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Chapter 1 II.
"No need to say anything." Giff placed a firm palm on Rab's shoulder, the thumb rising to neck. Rab sat staring 1000 miles into the wall. A wee drink was passed along to him, a few nods from the older men; the younger unsure where to look or what to do. Bondinio kept fiddling with the shoe lace on his pristine Nike Airs, looking like they'd never walked down an actual street.

Jack broke the silence, slicing his words like a sushi chef; "So, Rab, you see, Paul... he was found in his hut. But he wasnae recognised as the the people that found the... found Paul's body didn't know him, so the polis kept him... hopin' somone would know who he was." He continued after a considered pause, "Eventually, the lady that ran the ferry terminal came by. Four or five weeks later. She'd seen him pass once a month or so. And she knew Jack by sight. She identified him by picture. He'd been on his own for a few months. Nothing unusual. Died of old age. Who dies of old age any more?"
Rab sniffed, "Da' did. On his own".

"When did ye last see him?" Bondininio chimed in. Giff stared daggers. 
"I dunno - must have been after the last fight... when he'd teld me that what I had created what was... was... just... just horrible ken?"
"Now, now, come on" said Jack, "Let's not go down this path again... there's nae good to come frae any o' this. We've talked this through... we have... you had your differences. But you were both story tellers, hey? Men of words..."

"The Murder Simulator. That's what he called it. Tha's wha' he called it."

The words hung heavy in the room. Every single thing in the room , every item of designer clothing, every drug,  every accessory, every electronic device, every credit card, every bundle of cash, every credit card, house, car had been from the profit of that murder simulator.

"Look" said Jack, "we all agreed, our interests are in simulation - recreating the world in digitial format. Artificial intelligence. Ken? Aye... aye?"

It had started as a joke. Two decades back. The development team, largely working in bedrooms, had managed to find a minor hit with a game about aliens who each had certain special powers - a kinda puzzle game with a time dimension. Simple, but brilliant and addictive. This led to their acquisition by an American publisher - they didn't care if people wanted to give them money for what they would be doing anyway, so they took the money and signed the contracts without thinking about it. The publisher had a sponsorship deal with the CIA to create anti-drugs games, and it was this limp, off-season fish that fell its way into the offices of Reprobate Software Dundee, Level 4 Flat 7. That morning in the office, had been the closest the team had ever been. As they rolled up joints and considered ways to get the  most money with the least possible expenditure of effort and time, the jokes got better and better. Within a few hours they knocked up a clone of an old Atari diving game with a difference - you could get out the car and mow down criminals and pedestrians as a policeman.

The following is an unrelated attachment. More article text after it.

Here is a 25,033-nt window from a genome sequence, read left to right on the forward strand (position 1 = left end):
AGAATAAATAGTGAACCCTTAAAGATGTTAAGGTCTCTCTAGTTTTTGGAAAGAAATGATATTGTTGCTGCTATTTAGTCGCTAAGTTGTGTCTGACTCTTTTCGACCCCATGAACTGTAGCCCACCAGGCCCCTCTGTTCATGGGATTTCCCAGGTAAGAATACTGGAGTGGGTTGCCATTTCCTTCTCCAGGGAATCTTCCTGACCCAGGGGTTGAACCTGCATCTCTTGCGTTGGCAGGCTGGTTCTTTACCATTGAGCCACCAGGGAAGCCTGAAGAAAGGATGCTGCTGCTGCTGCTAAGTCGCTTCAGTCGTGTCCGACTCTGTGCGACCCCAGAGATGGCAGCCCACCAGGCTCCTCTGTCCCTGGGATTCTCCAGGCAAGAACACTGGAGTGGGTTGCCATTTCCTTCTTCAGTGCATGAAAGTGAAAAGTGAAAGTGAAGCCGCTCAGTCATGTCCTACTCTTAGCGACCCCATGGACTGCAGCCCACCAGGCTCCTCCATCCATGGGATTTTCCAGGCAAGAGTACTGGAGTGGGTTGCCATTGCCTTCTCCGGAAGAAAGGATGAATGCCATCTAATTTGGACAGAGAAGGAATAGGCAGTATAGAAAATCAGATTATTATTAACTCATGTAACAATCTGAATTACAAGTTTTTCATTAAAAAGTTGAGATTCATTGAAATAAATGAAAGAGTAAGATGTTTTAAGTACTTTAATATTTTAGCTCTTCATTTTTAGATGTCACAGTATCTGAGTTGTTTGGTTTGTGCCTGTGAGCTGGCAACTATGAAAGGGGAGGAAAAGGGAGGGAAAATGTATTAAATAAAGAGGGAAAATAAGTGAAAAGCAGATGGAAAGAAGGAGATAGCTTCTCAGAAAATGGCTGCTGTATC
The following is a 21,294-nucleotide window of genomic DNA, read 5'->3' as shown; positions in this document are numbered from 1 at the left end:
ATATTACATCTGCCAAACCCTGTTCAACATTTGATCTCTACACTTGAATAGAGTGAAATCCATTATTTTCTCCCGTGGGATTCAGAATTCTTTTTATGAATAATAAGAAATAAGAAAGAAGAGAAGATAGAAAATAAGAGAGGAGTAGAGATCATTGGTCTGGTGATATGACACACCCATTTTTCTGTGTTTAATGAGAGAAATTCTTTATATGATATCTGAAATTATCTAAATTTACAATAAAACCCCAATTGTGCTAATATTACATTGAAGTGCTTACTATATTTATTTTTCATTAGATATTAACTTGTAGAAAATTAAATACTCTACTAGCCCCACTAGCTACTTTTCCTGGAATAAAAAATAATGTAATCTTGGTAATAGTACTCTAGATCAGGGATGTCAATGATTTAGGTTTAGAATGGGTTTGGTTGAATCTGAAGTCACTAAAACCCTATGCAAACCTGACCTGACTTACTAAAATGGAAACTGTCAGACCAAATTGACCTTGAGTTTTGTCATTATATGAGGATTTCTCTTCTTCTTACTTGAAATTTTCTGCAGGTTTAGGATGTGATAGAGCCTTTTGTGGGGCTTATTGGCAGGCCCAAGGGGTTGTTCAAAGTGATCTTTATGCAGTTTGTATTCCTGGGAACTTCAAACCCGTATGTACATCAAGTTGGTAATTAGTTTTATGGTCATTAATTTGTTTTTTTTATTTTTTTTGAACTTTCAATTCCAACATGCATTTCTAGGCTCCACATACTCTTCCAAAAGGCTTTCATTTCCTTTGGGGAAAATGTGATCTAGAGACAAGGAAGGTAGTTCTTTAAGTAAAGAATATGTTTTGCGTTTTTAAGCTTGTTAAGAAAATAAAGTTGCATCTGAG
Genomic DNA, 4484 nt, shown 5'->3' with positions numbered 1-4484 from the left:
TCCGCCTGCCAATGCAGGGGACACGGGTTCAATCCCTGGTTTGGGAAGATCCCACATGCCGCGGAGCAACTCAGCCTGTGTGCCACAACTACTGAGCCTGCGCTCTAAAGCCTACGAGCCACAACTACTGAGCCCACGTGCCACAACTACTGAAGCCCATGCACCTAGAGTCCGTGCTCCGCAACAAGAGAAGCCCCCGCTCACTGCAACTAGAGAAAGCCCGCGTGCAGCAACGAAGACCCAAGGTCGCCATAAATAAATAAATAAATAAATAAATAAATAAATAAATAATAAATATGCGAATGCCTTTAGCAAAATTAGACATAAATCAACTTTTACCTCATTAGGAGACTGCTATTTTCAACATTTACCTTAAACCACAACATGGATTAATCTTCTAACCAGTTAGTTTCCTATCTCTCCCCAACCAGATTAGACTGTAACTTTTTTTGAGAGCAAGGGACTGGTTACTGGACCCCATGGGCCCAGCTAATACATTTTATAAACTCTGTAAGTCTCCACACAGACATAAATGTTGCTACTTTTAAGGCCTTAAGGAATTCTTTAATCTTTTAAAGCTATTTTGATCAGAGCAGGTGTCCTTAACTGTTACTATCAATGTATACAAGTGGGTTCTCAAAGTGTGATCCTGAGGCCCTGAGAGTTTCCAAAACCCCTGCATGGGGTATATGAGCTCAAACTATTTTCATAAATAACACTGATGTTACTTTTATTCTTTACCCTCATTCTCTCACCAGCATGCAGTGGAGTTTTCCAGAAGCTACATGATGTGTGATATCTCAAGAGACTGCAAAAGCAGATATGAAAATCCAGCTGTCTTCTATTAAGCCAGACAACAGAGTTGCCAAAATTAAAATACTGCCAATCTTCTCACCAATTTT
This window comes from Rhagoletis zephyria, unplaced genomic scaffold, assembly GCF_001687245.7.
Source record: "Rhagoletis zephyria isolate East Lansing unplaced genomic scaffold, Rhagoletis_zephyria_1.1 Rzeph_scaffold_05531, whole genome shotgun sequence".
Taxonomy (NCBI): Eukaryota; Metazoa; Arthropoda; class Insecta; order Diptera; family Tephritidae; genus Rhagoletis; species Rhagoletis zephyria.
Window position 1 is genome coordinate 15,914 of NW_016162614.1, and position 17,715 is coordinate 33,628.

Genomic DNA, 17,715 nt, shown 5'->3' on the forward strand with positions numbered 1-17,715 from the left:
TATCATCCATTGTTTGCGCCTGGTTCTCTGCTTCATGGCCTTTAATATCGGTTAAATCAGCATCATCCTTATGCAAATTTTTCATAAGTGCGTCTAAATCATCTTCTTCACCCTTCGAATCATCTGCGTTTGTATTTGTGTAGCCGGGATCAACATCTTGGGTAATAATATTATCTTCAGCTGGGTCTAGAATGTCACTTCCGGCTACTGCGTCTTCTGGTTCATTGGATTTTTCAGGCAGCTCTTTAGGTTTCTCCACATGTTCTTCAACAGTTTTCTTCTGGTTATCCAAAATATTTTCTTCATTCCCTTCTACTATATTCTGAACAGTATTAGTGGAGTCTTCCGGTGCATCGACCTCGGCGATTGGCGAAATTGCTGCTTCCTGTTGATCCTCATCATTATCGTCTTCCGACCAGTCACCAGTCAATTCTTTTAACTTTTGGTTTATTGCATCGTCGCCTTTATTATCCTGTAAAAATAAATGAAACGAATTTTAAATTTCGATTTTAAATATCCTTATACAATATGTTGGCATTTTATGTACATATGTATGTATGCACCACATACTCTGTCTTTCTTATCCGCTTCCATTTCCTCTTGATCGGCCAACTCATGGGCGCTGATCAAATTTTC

And killing civilians was the fun part.

Then they had the thought - supposing you were the bad guy? You were supposed to kill,  be rewarded for stealing school buses, selling drugs - stealing cars... and even running over people. It was a mediocre game. But it was fun.

And that was to be that.

Only, it sold millions. Because running over pedestrians became a global hobby. And  so they hired physisists to make it more real. The dynamics of a body breaking up after being hit by a projectile of a certain angle. And this was fine for the player who spent fifty hours a year playing this facade; this escape. But for the men in that room, they knew what they had created. They lived this, they improved this, made it more real every day. After two decades of being the world's leading expert at murder simulation, the loss of his father had taken something from him; something he could not grasp.

He fumbled drunkenly for the reset button, but there was no controller. Giff came up behind him, lent down low and whispered, "He didnae hae much left, as if it would make a difference. But he asked that you got this book like."

Rab looked at the tattered manuscript, on the front cover, it read, The Last Book.

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